Wholesalers and distributors are crucial part of the distribution channel, forming a link between the manufacturers and the retailers. Although this group is very important for the overall supply chain, it usually does not get enough attention from the software vendors.

Today, there are thousands of software solutions that meet the needs of the manufacturers and the retailers, and only few solutions that cater the needs of the wholesale and distribution industry.

The business of Wholesalers and Distributors

Wholesalers and distributors sit between manufacturers and retailers in the supply chain. In a simple model, a wholesaler fills orders from retailers from an inventory that is purchased in bulk from other suppliers.

Distributors act as an intermediary between the manufacturers and the retailers and provide additional services such as adding value to the product, taking an active role in the sale and promotion of the product, and processing returns.

In reality the line between the wholesalers and distributors are not always so clear, and many times wholesalers will provide distribution services and vice versa. Therefore, many companies label themselves as “wholesale distributors”.


4 key components of every ERP for Wholesalers and Distributors

The ERP for manufacturing or retail usually does not cover the needs of the wholesalers and distributors. They require deep functionality in some areas that are not present in the manufacturing and retail business. This are the four main business areas that every ERP for wholesalers and distributors should provide:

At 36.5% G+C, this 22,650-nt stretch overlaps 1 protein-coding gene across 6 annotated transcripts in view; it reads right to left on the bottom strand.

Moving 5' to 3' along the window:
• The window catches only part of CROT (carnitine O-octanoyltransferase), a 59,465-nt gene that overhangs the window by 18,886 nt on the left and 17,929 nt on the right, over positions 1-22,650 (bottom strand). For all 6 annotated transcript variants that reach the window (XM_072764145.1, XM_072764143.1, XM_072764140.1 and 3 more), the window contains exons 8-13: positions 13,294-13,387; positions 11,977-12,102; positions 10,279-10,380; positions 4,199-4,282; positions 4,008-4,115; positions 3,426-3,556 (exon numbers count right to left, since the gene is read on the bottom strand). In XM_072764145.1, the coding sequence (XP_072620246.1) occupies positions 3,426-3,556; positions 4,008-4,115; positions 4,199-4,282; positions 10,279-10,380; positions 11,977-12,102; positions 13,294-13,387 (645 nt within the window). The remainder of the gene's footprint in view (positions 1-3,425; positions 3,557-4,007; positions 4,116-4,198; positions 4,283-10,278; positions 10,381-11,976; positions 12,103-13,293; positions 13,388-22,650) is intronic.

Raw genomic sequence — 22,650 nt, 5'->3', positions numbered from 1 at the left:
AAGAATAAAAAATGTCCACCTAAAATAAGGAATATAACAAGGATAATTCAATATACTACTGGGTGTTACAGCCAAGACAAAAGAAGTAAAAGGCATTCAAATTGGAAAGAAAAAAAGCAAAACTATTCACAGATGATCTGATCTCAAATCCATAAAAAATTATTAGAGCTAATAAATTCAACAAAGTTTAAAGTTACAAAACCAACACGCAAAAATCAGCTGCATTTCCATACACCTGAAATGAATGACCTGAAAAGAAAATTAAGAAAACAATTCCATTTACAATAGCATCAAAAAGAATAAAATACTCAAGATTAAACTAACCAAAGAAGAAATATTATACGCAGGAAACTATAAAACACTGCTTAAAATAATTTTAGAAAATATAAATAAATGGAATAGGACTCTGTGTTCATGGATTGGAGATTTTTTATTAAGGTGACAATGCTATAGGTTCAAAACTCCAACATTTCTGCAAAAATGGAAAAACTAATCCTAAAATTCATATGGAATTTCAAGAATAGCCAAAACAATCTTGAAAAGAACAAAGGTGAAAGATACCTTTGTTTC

1. Distribution process management
  2. Supply chain management
  3. Retail and e-commerce
  4. Back-office operations

The ERP for wholesalers and distributors should also provide: business platform capabilities, location-specific functionalities, as well as different software delivery modules.

#1 Distribution Process Management

The distribution process management is divided into six main areas:

1. Distribution requirement planning (DRP) is the planning engine, similar to the manufacturing requirement planning (MRP) but built to handle the specific needs of wholesalers and distributors.

2. Sales Management automates the entry of customer orders and tracks their status. It also includes the management of complex pricing agreements, inventory allocation procedures and support for returned goods processing.

3. Purchasing management (procurement management) manages the purchasing of the raw materials, semi-finished and finished goods, and tracks suppliers’ compliance to contract terms.

4. Quality Management refers to a set of actions taken by the organization in order to ensure that it creates and delivers high-quality products. Organizations must comply with national and international rules and regulations, but some of them create and use internal requirements for quality control.

5. Customer Relationship Management (CRM) covers a wide range of functionalities including: campaign and leads management, sales force automation, customer service and support, etc.